22 July

Out Now On-Demand

Director Paul Greengrass (United 93) examines the aftermath of the 2011 Norway attacks in which 77 people were killed by a far-right extremist. In competition at the Venice Film Festival 2018. 


Directed by

Written by

Drama, Thriller, True Story & Biography, Festival & Independent


Norway, Iceland, USA

Around two thirds of the way through 22 July a character lists all the far-right extremist groups operating in the world today, including the American neo-nazi forum Stormfront. It’s one of several moments where director Paul Greengrass points out that the resurgence of fascism isn’t restricted to Europe, and it certainly isn’t going away.

It’s that aspect that makes this true story more terrifying than any horror film, with a thoroughly loathsome villain in mass-murderer Anders Breivik. At one point he refers to the millions of people who secretly agree with his racist agenda, implying that they’re everywhere, waiting for an excuse. Recent events with tiki-torch wielding meatheads would tend to bear that out.

People have wondered about Greengrass’ fondness for restaging appalling real-life events, but in this case the intention is clear—it’s a warning. As usual he aims for accuracy and realism, making the film with a Norwegian cast and crew, so it initially seems strange that his actors speak in English. According to the director this desire to reach the broadest audience is the same reason he made the film for Netflix, a platform favoured by young people. Forewarned is forearmed.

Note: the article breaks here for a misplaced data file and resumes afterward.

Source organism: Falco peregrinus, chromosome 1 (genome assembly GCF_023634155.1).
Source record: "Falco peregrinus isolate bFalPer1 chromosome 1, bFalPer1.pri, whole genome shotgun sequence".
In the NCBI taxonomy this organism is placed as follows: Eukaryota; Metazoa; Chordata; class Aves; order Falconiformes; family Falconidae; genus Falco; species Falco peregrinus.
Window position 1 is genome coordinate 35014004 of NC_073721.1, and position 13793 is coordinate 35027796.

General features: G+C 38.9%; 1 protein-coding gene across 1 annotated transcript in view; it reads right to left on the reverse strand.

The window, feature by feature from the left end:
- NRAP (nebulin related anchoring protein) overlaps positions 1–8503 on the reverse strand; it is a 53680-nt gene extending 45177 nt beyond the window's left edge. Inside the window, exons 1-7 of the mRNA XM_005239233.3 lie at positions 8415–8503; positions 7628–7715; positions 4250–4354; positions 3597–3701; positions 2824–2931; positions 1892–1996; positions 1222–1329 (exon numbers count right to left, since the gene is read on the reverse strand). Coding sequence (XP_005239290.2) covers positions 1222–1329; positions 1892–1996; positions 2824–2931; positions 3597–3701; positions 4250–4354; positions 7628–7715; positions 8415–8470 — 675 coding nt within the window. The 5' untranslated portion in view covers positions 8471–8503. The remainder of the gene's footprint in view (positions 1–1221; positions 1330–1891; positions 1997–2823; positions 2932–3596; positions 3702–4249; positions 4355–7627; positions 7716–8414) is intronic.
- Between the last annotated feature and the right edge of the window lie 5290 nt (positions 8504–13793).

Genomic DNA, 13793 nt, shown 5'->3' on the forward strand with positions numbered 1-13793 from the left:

Thankfully the attacks are dealt with relatively quickly (they are appropriately stomach churning), after which the bulk of 22 July deals with the fallout, as a survivor undergoes a painful recovery, Breivik’s lawyer wrestles with guilt, and the Prime Minister considers the ramifications.

There are moments near the end when you can feel the movie ease away from the truth to deliver the type of satisfying payoffs that don’t exist in real life, but they are welcome after such a grueling setup. It is, as expected, superbly acted and thrillingly paced. And while it’s a film too steeped in actual tragedy to describe as ‘entertainment’, it’s engrossing, thought-provoking, and well worth your time.

Hollywood Reporter


It's both a pulse-pounding depiction of the deadly attacks that shook Norway in 2011 and a sober investigation of the aftermath, evolving into a gripping courtroom drama and a tremendously emotional personal account of one family's struggle to move on.

The Guardian


22 July is a brave and careful film.

The Times (UK)


Small, vicious moments...define a film that's admirably lacking in histrionics. Its restraint makes the courtroom climax hit even harder.

TimeOut (London)


'22 July' offers few surprises, and even fewer opportunities for Paul Greengrass to flex his filmmaking muscles.

Variety (USA)


It's intelligently stern, storm-gray filmmaking, as we've come to expect from Greengrass; if it feels a bit mechanical as well, perhaps this is a near-impossible story to film with both tact and soul.

The Telegraph (UK)


A sharp, scouring work of moral seriousness from Greengrass.